Iran said on Saturday it would stop trading with countries that impose restrictions on its assets abroad in the face of tightening international sanctions over its nuclear activities.
The United States, the United Nations and the European Union have imposed new restrictions on Iran over its nuclear enrichment activities.
"Any country that creates limitations for Iran's assets, we will stop trading with them," Hamid Borhani, deputy head of the Central Bank of Iran, told the semi-official Mehr news agency. "We have to protect our assets."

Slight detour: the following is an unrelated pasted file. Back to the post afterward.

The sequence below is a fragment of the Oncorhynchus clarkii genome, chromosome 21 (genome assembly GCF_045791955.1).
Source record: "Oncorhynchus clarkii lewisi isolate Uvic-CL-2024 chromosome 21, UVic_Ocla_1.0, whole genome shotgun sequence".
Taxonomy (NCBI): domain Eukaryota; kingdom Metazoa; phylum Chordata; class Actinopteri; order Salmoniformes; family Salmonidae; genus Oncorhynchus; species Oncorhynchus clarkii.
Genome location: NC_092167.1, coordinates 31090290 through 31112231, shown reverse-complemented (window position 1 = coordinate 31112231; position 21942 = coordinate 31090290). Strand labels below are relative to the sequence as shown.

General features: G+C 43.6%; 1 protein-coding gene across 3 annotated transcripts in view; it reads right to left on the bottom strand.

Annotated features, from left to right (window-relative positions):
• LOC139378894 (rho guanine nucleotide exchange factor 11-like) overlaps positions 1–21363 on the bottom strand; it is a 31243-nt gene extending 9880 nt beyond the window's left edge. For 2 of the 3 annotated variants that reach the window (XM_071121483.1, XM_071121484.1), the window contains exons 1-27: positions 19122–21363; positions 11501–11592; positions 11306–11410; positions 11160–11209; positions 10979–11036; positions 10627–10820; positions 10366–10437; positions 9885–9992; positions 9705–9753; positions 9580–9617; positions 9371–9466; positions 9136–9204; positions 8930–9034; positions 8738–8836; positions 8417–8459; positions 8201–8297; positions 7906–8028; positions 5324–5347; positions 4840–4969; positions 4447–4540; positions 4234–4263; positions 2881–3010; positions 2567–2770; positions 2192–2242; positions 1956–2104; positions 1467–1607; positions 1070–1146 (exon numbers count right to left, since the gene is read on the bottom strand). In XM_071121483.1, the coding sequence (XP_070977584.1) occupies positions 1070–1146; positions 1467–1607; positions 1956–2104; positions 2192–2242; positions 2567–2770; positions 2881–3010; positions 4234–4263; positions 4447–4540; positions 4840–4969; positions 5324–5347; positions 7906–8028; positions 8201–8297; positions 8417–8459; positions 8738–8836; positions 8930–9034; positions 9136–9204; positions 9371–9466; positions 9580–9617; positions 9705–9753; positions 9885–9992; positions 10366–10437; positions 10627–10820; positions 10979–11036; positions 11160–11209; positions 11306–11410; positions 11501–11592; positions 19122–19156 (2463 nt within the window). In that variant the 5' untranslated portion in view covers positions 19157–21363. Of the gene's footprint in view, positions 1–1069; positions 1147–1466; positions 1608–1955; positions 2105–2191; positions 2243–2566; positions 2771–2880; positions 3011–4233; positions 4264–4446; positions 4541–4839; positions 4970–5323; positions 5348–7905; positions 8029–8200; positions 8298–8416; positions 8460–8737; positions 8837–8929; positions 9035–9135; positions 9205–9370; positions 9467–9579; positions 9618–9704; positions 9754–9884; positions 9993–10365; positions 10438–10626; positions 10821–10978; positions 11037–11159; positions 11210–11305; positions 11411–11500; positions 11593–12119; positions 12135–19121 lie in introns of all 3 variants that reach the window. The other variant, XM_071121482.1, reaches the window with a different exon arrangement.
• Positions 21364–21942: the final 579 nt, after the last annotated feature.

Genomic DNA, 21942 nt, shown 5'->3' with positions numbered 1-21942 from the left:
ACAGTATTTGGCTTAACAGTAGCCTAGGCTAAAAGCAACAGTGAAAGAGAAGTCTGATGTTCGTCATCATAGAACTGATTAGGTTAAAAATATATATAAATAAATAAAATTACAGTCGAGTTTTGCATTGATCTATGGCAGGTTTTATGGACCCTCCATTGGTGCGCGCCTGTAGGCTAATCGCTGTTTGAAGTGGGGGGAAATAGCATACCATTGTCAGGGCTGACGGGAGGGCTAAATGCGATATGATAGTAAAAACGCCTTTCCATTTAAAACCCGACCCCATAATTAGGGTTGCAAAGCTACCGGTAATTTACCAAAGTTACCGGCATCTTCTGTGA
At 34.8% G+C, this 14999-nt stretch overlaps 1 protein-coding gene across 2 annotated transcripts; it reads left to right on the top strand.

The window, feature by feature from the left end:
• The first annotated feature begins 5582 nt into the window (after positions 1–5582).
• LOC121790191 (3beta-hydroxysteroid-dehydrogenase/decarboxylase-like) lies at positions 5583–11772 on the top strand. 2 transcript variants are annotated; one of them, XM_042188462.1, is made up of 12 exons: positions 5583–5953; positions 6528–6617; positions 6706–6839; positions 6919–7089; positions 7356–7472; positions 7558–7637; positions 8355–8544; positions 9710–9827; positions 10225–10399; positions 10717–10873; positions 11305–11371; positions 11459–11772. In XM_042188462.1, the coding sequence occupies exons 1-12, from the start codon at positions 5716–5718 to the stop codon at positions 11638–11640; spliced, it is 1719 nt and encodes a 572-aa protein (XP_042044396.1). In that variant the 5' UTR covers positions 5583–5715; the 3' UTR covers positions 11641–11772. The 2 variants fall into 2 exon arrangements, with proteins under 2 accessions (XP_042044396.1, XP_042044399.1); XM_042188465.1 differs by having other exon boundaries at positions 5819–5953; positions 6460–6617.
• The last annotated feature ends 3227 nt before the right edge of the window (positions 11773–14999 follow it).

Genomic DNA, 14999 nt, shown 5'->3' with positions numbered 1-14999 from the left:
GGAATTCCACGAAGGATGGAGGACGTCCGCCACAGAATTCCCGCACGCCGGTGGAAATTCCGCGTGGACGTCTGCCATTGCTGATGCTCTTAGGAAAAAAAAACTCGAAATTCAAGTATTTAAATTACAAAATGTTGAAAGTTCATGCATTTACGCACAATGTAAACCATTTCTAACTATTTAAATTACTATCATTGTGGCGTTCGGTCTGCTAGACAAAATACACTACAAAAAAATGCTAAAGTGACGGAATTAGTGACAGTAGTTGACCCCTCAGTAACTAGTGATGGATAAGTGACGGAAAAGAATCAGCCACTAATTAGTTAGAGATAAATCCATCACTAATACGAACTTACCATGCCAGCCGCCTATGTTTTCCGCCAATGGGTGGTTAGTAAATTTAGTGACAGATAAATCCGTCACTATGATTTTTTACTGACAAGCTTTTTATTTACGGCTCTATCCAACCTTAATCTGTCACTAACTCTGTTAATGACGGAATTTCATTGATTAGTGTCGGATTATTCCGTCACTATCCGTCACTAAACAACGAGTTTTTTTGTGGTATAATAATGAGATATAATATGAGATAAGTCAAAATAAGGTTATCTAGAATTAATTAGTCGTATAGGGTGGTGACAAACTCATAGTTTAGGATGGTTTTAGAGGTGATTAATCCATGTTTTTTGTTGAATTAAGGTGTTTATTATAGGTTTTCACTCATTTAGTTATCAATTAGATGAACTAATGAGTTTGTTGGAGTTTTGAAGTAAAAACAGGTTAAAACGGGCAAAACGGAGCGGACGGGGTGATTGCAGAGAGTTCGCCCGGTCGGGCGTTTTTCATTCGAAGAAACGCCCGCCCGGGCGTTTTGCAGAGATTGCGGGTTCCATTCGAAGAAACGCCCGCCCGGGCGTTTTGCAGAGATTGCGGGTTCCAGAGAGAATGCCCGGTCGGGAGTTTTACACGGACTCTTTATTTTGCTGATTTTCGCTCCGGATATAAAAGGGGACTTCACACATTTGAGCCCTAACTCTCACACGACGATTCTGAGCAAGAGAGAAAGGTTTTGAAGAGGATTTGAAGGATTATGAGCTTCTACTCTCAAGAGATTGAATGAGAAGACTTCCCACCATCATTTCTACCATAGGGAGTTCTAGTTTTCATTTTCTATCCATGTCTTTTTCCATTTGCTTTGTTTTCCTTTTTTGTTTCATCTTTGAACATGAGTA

Iran, the world's fifth-largest crude oil exporter, says it needs nuclear technology to generate power.
Shift to other currencies
Iran says any sanctions imposed on its banking sector will create instability in the world's financial system.
The United Arab Emirates, a Washington ally, told financial institutions in the Gulf Arab country in June to freeze any accounts belonging to dozens of firms targeted by the fourth round of U.N. sanctions.
The new sanctions imposed on Iran's banking and financing system may block transactions in euros and dollars.
Iran said on Friday it will shift to other currencies for payment of its oil exports. The dollar is the standard currency for oil trade, but transactions can in theory be carried out in whatever currency the parties involved decide.